“Second is the enforcement side of the law. That would give law enforcement various rights to ask for papers, make it illegal for an undocumented worker to get a job in Georgia. It contains some of the similar language in the Arizona law.

“However, a suit was filed before July 1, 2011, by a number of organizations including the ACLU. The judge impounded two portions of the Georgia law. One was a section commonly called ‘show me your papers.’ If you’re stopped at a traffic infraction or accident, a law enforcement agent can ask to see your papers to show you’re a U.S. citizen.

“The other section under injunction says if you knowingly transport an illegal alien, an undocumented worker, you can be charged with a felony. This section was aimed at anyone smuggling in illegal workers.

“But what would happen if a teenage daughter were driving an undocumented parent to the grocery store? What happens if they have an accident? They could be charged with a felony for carrying their parent to the store.

“Those injunctions worked through the courts. On March 1, 2012, the 11th Circuit in Atlanta heard the case. They said no ruling on either section would happen until the U.S. Supreme Court ruled on the Arizona law. They said the Arizona case could have some bearing on the Georgia law.”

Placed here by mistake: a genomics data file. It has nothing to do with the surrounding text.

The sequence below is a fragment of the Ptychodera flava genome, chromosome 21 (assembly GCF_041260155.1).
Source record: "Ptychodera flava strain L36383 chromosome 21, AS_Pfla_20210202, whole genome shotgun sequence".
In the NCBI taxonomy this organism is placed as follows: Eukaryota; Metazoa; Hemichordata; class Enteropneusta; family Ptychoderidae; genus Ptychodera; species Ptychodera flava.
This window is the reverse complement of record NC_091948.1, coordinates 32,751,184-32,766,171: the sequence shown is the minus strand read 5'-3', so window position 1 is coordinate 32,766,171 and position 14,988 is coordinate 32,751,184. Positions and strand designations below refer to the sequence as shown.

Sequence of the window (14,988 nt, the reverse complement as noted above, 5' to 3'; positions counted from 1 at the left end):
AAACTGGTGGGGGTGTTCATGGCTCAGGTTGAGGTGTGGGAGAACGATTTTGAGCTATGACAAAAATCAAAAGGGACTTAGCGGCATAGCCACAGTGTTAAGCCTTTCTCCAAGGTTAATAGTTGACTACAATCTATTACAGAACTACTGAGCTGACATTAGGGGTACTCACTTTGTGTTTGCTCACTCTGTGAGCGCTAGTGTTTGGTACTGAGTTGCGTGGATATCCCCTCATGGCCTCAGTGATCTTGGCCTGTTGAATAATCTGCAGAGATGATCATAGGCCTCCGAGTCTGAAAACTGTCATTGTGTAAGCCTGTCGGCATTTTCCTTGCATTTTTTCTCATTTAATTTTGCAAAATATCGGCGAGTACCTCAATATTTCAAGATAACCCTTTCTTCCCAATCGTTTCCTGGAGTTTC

After the Arizona ruling, what are you expecting on the Georgia law?

“It’s interesting. The Supreme Court ruling is somewhat vague. The governors of Arizona and Georgia have said the ruling supports their contention that you can check papers and call the federal authorities if (something is amiss).

“On the other side, advocates say if you check papers only for brown-skinned people then it’s profiling, which is against the law. That means for law enforcement to enact this section, they must check the papers of everyone … or be accused of discrimination or racial profiling.”

More on the run-up to the passing of the  Georgia law…

“What did catch us by surprise was the extent of the fear of enforcement. We expected the E-Verify component to be much more difficult to handle and to have the biggest effect.

“What happened is the law passed and the governor signed it May 13 to great fanfare. At that point, the rumor mill really cranked up in the labor camps and among the harvest crews expected to travel from Florida to Georgia. By late May/early June, all kinds of rumors were floating around.

“This was 30 to 45 days prior to the law going into effect. There were rumors that Georgia was setting up roadblocks at the Florida border. None of that was true.